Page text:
Applied Behavior Analysis
ABA is considered an evidence-based best practice treatment by the US Surgeon General and by the American Psychological Association.
A qualified and trained behavior analyst (BCBA) designs and directly oversees the program. They customize the ABA program to each learner’s skills, needs, interests, preferences, and family situation.
The BCBA will start by doing a detailed assessment of each person’s skills and preferences. They will use this to write specific treatment goals. Family goals and preferences may be included, too. There may be parent training involved to be consistent in the child’s progress.
A branch of psychology concerned with employing evidence-supported interventions or instruction forms the basis of Applied Behavior Analysis (ABA). Examples of ABA-centered interventions encompass but are not limited to, Discrete Trial Teaching, Casual Teaching, Central Response Training, and Functional Communication Coaching.
The philosophy behind ABA therapy is:
- To teach a child how to do something (e.g., prepare for school, behave better, play with others, or do things for himself or herself)
- To provide interventions to those who may deal with pervasive developmental disorders such as autism spectrum disorders
- To break a new skill down into very small steps
- To provide a reward to a child for each step they do, even if they need help
- Child friendly, and rewards a child with things or activities they like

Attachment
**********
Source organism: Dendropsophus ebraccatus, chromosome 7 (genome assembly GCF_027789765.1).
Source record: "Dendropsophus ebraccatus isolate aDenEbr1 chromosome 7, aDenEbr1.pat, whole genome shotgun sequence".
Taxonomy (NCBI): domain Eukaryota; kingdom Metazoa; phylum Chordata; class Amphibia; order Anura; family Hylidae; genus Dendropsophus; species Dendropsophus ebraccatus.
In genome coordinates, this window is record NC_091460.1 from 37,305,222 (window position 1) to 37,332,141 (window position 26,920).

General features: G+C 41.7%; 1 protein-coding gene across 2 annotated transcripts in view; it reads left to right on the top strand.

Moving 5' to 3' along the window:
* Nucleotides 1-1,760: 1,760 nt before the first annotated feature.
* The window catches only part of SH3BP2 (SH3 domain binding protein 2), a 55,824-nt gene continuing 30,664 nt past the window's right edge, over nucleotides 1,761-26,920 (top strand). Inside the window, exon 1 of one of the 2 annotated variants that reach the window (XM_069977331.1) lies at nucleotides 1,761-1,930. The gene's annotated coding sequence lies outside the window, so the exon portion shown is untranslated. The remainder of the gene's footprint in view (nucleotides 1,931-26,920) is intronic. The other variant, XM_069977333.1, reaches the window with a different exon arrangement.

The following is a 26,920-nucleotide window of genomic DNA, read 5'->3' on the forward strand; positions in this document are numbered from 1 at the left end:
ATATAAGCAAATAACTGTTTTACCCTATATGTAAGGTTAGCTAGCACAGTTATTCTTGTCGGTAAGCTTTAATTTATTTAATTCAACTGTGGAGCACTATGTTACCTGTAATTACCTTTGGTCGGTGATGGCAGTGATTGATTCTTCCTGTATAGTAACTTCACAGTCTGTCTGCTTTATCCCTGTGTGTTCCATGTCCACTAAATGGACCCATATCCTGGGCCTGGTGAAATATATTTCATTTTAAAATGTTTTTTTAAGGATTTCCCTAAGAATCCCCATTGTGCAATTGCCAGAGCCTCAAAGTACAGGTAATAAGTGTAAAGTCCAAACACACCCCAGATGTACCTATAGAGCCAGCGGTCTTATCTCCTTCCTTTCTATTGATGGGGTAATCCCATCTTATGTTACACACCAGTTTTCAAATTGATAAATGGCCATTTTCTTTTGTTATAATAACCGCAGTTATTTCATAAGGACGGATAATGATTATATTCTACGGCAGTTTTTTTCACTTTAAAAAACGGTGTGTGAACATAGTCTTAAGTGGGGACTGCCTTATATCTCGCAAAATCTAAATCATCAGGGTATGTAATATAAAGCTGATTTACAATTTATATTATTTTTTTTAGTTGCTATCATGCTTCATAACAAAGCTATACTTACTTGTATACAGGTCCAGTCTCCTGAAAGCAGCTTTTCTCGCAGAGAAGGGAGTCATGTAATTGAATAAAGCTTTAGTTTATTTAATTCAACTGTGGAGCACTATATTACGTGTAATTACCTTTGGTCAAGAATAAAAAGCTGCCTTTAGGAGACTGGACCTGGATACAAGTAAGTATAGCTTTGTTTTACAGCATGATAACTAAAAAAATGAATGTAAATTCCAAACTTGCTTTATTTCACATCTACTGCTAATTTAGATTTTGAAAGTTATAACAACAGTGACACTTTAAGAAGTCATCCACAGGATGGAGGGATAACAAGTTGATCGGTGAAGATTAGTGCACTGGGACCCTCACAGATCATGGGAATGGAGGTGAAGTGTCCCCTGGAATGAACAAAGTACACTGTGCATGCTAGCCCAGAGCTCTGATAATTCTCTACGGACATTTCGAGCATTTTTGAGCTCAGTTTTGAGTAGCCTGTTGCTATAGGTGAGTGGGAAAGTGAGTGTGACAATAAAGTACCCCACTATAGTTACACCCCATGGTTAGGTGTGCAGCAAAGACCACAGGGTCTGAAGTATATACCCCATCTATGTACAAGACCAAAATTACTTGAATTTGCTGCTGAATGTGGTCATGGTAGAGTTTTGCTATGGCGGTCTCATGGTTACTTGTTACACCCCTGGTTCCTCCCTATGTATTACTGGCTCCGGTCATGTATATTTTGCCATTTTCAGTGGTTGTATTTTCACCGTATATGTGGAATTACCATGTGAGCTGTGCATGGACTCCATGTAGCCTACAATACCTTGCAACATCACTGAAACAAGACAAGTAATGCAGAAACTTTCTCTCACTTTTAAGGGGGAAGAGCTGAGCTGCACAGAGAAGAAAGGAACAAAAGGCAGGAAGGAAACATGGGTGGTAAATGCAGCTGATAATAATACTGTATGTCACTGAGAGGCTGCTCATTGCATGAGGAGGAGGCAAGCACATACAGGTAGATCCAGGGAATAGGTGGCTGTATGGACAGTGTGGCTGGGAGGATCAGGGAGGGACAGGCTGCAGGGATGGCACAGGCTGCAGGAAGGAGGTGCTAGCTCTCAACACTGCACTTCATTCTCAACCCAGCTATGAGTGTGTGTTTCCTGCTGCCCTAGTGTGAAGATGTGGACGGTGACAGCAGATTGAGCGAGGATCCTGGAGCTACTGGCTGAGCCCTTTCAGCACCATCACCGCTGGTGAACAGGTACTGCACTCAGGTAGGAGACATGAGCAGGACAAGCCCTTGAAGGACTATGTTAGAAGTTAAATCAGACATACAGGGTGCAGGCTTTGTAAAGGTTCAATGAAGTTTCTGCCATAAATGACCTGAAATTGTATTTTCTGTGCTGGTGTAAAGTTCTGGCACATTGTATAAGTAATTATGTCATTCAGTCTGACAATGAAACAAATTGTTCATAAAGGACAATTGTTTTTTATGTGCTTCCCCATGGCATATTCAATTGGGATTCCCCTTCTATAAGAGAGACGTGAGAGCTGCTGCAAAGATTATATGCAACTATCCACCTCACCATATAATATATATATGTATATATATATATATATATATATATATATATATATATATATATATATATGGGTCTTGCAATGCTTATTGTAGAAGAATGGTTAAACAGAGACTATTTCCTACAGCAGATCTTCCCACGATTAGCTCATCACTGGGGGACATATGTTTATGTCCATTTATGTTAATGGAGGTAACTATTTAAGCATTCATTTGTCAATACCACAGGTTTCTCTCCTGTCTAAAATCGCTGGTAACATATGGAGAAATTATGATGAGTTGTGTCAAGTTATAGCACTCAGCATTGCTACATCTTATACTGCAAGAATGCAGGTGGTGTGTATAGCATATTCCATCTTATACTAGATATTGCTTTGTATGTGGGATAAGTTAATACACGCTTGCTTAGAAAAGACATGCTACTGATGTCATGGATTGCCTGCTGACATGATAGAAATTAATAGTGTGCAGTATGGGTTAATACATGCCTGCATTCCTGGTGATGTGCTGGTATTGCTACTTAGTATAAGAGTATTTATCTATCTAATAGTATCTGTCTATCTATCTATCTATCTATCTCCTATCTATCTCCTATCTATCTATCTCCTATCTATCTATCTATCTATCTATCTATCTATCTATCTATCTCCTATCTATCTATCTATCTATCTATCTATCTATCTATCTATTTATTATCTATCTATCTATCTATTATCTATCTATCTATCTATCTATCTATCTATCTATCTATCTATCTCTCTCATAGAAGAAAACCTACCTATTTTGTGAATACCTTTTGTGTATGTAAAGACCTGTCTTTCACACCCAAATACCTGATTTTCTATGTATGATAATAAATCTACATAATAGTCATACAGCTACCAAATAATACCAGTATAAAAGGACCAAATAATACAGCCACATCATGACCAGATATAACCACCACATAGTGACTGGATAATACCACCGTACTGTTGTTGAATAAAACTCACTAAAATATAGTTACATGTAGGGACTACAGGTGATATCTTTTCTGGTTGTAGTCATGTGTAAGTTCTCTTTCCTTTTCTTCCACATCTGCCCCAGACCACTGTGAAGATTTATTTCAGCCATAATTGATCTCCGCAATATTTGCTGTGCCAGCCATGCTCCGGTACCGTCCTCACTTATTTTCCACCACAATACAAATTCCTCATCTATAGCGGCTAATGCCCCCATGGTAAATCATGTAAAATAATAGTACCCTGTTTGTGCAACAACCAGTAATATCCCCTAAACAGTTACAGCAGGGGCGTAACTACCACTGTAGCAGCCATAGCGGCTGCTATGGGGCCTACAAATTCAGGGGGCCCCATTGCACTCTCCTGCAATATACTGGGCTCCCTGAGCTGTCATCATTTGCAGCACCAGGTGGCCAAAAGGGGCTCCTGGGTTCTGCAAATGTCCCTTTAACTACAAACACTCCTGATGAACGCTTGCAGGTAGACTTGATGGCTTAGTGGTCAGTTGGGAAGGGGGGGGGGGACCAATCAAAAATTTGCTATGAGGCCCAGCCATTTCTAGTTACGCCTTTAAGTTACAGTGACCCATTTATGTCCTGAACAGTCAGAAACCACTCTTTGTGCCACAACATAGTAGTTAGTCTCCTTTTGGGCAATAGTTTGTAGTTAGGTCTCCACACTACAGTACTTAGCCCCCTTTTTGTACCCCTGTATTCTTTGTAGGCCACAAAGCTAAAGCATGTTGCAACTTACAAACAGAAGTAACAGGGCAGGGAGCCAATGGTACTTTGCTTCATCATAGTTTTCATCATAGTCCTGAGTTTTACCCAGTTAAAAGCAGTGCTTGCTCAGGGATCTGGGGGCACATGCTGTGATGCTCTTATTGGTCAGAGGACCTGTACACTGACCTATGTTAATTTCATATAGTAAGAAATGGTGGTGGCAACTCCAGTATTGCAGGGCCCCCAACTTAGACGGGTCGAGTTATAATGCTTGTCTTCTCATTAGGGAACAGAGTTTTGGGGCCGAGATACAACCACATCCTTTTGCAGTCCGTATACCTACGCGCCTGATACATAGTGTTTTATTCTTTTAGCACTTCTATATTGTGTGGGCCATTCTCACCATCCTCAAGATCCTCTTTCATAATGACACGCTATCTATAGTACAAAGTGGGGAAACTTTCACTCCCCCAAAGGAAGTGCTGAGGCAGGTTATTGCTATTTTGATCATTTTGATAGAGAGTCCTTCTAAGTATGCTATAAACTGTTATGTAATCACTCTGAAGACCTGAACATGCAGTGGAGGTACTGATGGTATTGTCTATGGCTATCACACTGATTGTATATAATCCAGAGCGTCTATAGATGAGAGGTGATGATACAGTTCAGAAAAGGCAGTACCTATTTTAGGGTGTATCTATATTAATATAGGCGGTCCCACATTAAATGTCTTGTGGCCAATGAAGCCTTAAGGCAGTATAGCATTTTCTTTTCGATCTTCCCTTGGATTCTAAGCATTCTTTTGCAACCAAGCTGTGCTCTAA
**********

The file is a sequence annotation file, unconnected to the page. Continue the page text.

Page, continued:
- To personalize the therapy to the level of the ability of the child
- To measure the child’s skills regularly in order to adjust the teaching level
Some ABA teaching programs include:
- Discrete Trial Training (Lovaas)
- Pivotal Response Training
- Verbal Behavior Approach
- Competent Learner Model Functional Communication Learning
- Precision Teaching
- STAR Curriculum
- Incidental Teaching
Generally, children start receiving ABA treatment between the ages of two and six. If a child is two when beginning treatments, they can use ABA to cultivate superior communication abilities and teach them to obey simple instructions – all in preparation for preschool. For older children, ABA is often used as part of the child’s education, to teach social skills, and daily living skills or to help change problem behaviors.
What is ABA therapy?
ABA Therapy Examples
Individualization in the Treatment of Children with Autism